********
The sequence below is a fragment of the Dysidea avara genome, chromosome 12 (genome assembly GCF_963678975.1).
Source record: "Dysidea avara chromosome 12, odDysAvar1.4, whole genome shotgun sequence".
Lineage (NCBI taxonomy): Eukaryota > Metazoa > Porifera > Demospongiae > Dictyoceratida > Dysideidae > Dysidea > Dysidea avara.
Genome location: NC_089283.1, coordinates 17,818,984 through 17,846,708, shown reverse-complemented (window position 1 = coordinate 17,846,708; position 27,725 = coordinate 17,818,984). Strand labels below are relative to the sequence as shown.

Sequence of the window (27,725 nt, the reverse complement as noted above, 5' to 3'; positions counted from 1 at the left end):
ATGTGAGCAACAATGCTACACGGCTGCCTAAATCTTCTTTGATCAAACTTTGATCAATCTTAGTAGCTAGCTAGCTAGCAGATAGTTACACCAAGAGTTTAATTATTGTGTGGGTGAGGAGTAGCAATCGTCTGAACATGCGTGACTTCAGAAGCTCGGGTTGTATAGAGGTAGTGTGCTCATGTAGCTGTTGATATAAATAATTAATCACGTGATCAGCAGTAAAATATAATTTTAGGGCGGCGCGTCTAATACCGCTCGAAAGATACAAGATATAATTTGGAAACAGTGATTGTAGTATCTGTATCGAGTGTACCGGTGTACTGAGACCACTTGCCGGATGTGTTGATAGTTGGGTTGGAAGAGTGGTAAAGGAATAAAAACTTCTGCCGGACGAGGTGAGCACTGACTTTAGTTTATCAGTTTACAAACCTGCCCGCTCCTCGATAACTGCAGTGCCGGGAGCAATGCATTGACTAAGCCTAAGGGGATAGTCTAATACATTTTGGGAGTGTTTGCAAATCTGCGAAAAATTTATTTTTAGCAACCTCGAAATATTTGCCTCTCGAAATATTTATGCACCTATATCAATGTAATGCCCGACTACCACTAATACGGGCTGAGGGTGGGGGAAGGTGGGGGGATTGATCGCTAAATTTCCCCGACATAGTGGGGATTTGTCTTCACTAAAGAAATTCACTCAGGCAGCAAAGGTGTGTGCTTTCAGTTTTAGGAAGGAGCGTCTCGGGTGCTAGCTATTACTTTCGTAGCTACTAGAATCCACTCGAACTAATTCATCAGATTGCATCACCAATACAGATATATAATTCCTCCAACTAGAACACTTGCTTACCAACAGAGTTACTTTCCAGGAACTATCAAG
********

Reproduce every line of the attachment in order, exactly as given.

The sequence below is a fragment of the Dysidea avara genome, chromosome 12 (genome assembly GCF_963678975.1).
Source record: "Dysidea avara chromosome 12, odDysAvar1.4, whole genome shotgun sequence".
Lineage (NCBI taxonomy): Eukaryota > Metazoa > Porifera > Demospongiae > Dictyoceratida > Dysideidae > Dysidea > Dysidea avara.
Genome location: NC_089283.1, coordinates 17,818,984 through 17,846,708, shown reverse-complemented (window position 1 = coordinate 17,846,708; position 27,725 = coordinate 17,818,984). Strand labels below are relative to the sequence as shown.

Sequence of the window (27,725 nt, the reverse complement as noted above, 5' to 3'; positions counted from 1 at the left end):
ATGTGAGCAACAATGCTACACGGCTGCCTAAATCTTCTTTGATCAAACTTTGATCAATCTTAGTAGCTAGCTAGCTAGCAGATAGTTACACCAAGAGTTTAATTATTGTGTGGGTGAGGAGTAGCAATCGTCTGAACATGCGTGACTTCAGAAGCTCGGGTTGTATAGAGGTAGTGTGCTCATGTAGCTGTTGATATAAATAATTAATCACGTGATCAGCAGTAAAATATAATTTTAGGGCGGCGCGTCTAATACCGCTCGAAAGATACAAGATATAATTTGGAAACAGTGATTGTAGTATCTGTATCGAGTGTACCGGTGTACTGAGACCACTTGCCGGATGTGTTGATAGTTGGGTTGGAAGAGTGGTAAAGGAATAAAAACTTCTGCCGGACGAGGTGAGCACTGACTTTAGTTTATCAGTTTACAAACCTGCCCGCTCCTCGATAACTGCAGTGCCGGGAGCAATGCATTGACTAAGCCTAAGGGGATAGTCTAATACATTTTGGGAGTGTTTGCAAATCTGCGAAAAATTTATTTTTAGCAACCTCGAAATATTTGCCTCTCGAAATATTTATGCACCTATATCAATGTAATGCCCGACTACCACTAATACGGGCTGAGGGTGGGGGAAGGTGGGGGGATTGATCGCTAAATTTCCCCGACATAGTGGGGATTTGTCTTCACTAAAGAAATTCACTCAGGCAGCAAAGGTGTGTGCTTTCAGTTTTAGGAAGGAGCGTCTCGGGTGCTAGCTATTACTTTCGTAGCTACTAGAATCCACTCGAACTAATTCATCAGATTGCATCACCAATACAGATATATAATTCCTCCAACTAGAACACTTGCTTACCAACAGAGTTACTTTCCAGGAACTATCAAG